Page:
Pellagra can be divided into primary and secondary forms. Primary pellagra results from inadequate nicotinic acid (ie, niacin) and/or tryptophan in the diet (long-term parenteral nutrition without appropriate niacin substitution; anorexia nervosa; a self-imposed restriction diet in adult atopics with sensitizations to multiple foodstuffs). Niacin is a pyridine carboxylic acid that is converted into an amide in the body.

Niacin is required for adequate cellular function and metabolism as an essential component in coenzyme I (oxidized form of nicotinamide adenine dinucleotide [NAD]) and coenzyme II (reduced form of nicotinamide adenine dinucleotide phosphate [NADP]), which either donate or accept hydrogen ions in vital oxidation-reduction reactions. These compounds are important coenzymes for glycolysis, protein and amino acid metabolism, pyruvate metabolism, pentose biosynthesis, high-energy phosphate bond generation, glycerol metabolism, and fatty acid metabolism.

Nicotinamide has an in vitro down-regulatory effect on proinflammatory cytokines interleukin (IL)–1beta, IL-6, IL-8, IL-12, and tumor necrosis factor-alpha in a dose-dependent manner. Furthermore, it induces activation of tumor necrosis factor cachectin–induced macrophages and inhibits the expression of intercellular adhesion molecule 1 and major histocompatibility complex II. . Nicotinamide is a potent phosphodiesterase inhibitor and suppresses neutrophil chemotaxis, mast cell histamine release, and antigen-induced lymphocyte transformation. It is able to scavenge oxygen radicals and to inhibit nitric oxide synthase mRNA induction in activated macrophages. Nicotinamide increases biosynthesis of ceramides, which, upon degradation, produce sphingosine. This inhibits protein kinase C and decreases basal cell proliferation.

This immunomodulatory and anti-inflammatory effect of nicotinamide in vitro may have great potential for the treatment of human inflammatory diseases by inhibition of neutrophil chemotaxis and secretion of inflammatory cytokines, suppression of lymphocyte transformation, and inhibition of mast cell histamine release and blockade of histamine receptors. Beneficial effects of topically applied nicotinamide in aging skin, such as improvement in barrier functions in atopic dry skin and decreased appearance of signs of facial photoaging (eg, skin texture changes and hyperpigmentation), have been noted. Nicotinic acid can be formed from dietary tryptophan. Maize contains appreciable amounts of niacin, but this niacin is present in a bound form. Treating corn used for dietary staples (eg, tortillas) with lime results in the release of bound niacin.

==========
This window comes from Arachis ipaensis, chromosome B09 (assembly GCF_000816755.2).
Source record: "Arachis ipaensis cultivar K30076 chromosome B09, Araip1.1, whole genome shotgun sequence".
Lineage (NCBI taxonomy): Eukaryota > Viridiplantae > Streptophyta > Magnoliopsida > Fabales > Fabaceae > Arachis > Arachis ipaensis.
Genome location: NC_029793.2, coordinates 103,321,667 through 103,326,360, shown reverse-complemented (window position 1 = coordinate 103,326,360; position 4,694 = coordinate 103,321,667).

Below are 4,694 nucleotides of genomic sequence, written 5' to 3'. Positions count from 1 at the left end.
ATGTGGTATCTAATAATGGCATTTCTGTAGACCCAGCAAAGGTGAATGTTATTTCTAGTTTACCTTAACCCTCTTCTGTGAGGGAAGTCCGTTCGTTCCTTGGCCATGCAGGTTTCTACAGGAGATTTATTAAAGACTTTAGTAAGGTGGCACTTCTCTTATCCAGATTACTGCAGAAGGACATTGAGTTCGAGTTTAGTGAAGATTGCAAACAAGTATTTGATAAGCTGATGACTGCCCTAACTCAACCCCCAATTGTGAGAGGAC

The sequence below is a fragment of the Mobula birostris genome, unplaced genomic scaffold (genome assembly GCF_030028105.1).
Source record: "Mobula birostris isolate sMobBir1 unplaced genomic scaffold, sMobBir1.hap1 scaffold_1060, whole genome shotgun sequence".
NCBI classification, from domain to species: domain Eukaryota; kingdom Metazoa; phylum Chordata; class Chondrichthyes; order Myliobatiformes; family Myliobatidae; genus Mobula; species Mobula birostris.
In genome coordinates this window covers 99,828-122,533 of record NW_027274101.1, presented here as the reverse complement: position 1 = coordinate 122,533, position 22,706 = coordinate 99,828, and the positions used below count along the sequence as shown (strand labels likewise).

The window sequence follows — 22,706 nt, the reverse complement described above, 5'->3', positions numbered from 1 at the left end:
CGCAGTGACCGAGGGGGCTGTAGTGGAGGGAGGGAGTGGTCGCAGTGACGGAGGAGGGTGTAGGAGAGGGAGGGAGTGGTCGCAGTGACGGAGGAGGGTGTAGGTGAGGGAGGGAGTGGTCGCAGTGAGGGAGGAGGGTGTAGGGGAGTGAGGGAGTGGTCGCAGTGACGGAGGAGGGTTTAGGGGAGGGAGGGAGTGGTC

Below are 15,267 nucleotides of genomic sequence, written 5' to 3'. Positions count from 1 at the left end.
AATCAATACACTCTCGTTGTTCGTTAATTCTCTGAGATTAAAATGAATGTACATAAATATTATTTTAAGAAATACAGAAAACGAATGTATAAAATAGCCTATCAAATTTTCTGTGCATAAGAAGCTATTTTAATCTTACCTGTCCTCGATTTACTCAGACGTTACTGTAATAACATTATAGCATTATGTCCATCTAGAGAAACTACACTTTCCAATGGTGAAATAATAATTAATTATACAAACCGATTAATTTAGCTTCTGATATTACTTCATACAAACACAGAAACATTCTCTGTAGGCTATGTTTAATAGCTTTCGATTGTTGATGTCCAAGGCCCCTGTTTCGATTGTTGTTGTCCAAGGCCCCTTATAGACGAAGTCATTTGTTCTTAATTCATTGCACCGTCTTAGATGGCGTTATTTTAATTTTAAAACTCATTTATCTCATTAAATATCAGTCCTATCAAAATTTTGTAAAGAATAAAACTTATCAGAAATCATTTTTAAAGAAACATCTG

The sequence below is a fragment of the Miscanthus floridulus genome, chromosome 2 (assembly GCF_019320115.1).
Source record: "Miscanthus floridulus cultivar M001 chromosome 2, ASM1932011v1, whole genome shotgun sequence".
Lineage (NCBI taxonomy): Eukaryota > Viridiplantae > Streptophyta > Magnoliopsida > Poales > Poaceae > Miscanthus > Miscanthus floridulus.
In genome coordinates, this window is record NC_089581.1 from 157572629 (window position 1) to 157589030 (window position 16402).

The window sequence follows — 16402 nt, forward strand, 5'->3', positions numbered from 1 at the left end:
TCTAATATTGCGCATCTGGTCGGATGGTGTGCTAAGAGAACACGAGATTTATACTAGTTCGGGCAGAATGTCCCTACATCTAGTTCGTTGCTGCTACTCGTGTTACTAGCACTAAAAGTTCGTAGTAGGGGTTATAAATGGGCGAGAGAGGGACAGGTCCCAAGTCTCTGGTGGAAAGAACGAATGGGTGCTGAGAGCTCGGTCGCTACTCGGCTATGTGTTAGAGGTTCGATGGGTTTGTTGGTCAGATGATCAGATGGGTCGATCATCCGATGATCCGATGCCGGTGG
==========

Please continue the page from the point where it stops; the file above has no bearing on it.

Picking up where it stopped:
Because cellular functions in multiple organs and tissues are affected by niacin deficiency, the clinical expressions of pellagra are diverse. Pathologic changes in the skin include vascular dilatation, proliferation of the endothelial lining, perivascular lymphocytic infiltration, hyperkeratinization, and subsequent atrophy of the epidermis. Mucosal inflammation and atrophy involve most of the GI tract. Evidence of glossitis and atrophy of the papillae of the tongue are characteristic findings, along with gastritis and subsequent gastric mucosal atrophy. Acute inflammation of the small intestine and colon are also commonly noted. Pathologic changes in the nervous system can be found in the brain, spinal cord, and peripheral nerves. Findings include patchy demyelinization and degeneration of the affected parts of the nervous system.

Secondary pellagra occurs when adequate quantities of niacin are present in the diet, but other diseases or conditions interfere with niacin absorption and/or processing. Examples of these conditions include prolonged diarrhea; chronic alcoholism; chronic dialysis treatment; chronic colitis, particularly ulcerative colitis or regional enteritis; cirrhosis of the liver; tuberculosis of the GI tract; malignant carcinoid tumor; and Hartnup syndrome. Alcoholism can be considered a risk factor for pellagra, which can, as well, be considered an alcoholism indicator.[10] Clinical manifestations of pellagra are a less sensitive indicator than biochemical niacin deficiency in carcinoid patients with carcinoid syndrome. Occasionally, an abortive form called pellagroid (eg, erythema pellagroids, pseudopellagra) is present. Hartnup syndrome is an inborn error of tryptophan metabolism.

In addition, the use of isoniazid is known to cause the symptoms of pellagra, as does the long-term administration of 5-fluorouracil. Isoniazid biochemically competes with niacin. Pellagra was also noted as a cutaneous adverse reaction after consumption of Kombucha tea.

Pellagra can develop in atopic dermatitis patients following elimination diets.[11] It is important to consider that there is some crossover of the clinical and histological features with pellagra and necrolytic migratory erythema.


Pellagra is the late stage of severe niacin deficiency. Primary pellagra results from inadequate nicotinic acid (ie, niacin) and/or tryptophan intake in the diet.

Secondary pellagra occurs when adequate quantities of niacin are present in the diet, but other diseases or conditions interfere with its absorption and/or processing.[12, 13, 14] For example, pellegra has been described after pancreaticoduodenectomy.[15] Such conditions include the following:

  • Prolonged diarrhea

  • Long-term alcoholism

  • Chronic colitis, particularly colitis ulcerosa

  • Ileitis terminalis

  • Cirrhosis of the liver

  • Tuberculosis of the GI tract

  • Malignant carcinoid tumor

  • Hartnup syndrome



United States